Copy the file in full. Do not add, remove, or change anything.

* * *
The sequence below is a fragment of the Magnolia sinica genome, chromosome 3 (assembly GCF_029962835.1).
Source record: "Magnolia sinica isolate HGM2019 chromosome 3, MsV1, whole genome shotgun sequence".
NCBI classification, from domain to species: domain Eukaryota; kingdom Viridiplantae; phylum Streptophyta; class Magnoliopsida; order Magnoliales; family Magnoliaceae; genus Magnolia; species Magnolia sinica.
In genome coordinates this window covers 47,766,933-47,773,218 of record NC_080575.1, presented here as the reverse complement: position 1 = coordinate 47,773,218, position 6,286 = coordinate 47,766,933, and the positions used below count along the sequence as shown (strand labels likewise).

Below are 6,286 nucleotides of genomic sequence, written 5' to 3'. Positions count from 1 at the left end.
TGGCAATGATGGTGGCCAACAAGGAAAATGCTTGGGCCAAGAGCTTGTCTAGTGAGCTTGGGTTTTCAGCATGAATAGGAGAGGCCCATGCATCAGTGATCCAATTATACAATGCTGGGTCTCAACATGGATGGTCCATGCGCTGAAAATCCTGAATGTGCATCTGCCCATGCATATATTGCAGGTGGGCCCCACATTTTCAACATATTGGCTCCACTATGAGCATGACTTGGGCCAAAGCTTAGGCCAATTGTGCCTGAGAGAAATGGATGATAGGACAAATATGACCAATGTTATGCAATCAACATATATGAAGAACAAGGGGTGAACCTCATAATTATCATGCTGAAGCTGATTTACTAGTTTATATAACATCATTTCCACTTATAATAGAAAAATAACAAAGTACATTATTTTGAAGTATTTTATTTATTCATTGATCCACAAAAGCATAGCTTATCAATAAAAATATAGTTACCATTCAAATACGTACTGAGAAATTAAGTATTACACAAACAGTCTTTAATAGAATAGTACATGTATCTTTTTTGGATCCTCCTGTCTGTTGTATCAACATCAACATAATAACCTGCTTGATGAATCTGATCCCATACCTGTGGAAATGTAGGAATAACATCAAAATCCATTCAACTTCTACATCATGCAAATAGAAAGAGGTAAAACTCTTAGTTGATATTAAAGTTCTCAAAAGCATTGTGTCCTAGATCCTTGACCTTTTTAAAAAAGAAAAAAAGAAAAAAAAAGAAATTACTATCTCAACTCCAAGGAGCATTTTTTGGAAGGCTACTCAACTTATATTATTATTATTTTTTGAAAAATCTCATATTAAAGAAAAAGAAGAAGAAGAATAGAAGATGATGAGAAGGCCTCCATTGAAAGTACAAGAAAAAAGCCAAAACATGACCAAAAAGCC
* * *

The sequence below is a fragment of the Magnolia sinica genome, chromosome 3 (assembly GCF_029962835.1).
Source record: "Magnolia sinica isolate HGM2019 chromosome 3, MsV1, whole genome shotgun sequence".
NCBI classification, from domain to species: domain Eukaryota; kingdom Viridiplantae; phylum Streptophyta; class Magnoliopsida; order Magnoliales; family Magnoliaceae; genus Magnolia; species Magnolia sinica.
In genome coordinates this window covers 47,766,933-47,773,218 of record NC_080575.1, presented here as the reverse complement: position 1 = coordinate 47,773,218, position 6,286 = coordinate 47,766,933, and the positions used below count along the sequence as shown (strand labels likewise).

Below are 6,286 nucleotides of genomic sequence, written 5' to 3'. Positions count from 1 at the left end.
TGGCAATGATGGTGGCCAACAAGGAAAATGCTTGGGCCAAGAGCTTGTCTAGTGAGCTTGGGTTTTCAGCATGAATAGGAGAGGCCCATGCATCAGTGATCCAATTATACAATGCTGGGTCTCAACATGGATGGTCCATGCGCTGAAAATCCTGAATGTGCATCTGCCCATGCATATATTGCAGGTGGGCCCCACATTTTCAACATATTGGCTCCACTATGAGCATGACTTGGGCCAAAGCTTAGGCCAATTGTGCCTGAGAGAAATGGATGATAGGACAAATATGACCAATGTTATGCAATCAACATATATGAAGAACAAGGGGTGAACCTCATAATTATCATGCTGAAGCTGATTTACTAGTTTATATAACATCATTTCCACTTATAATAGAAAAATAACAAAGTACATTATTTTGAAGTATTTTATTTATTCATTGATCCACAAAAGCATAGCTTATCAATAAAAATATAGTTACCATTCAAATACGTACTGAGAAATTAAGTATTACACAAACAGTCTTTAATAGAATAGTACATGTATCTTTTTTGGATCCTCCTGTCTGTTGTATCAACATCAACATAATAACCTGCTTGATGAATCTGATCCCATACCTGTGGAAATGTAGGAATAACATCAAAATCCATTCAACTTCTACATCATGCAAATAGAAAGAGGTAAAACTCTTAGTTGATATTAAAGTTCTCAAAAGCATTGTGTCCTAGATCCTTGACCTTTTTAAAAAAGAAAAAAAGAAAAAAAAAGAAATTACTATCTCAACTCCAAGGAGCATTTTTTGGAAGGCTACTCAACTTATATTATTATTATTTTTTGAAAAATCTCATATTAAAGAAAAAGAAGAAGAAGAATAGAAGATGATGAGAAGGCCTCCATTGAAAGTACAAGAAAAAAGCCAAAACATGACCAAAAAGCC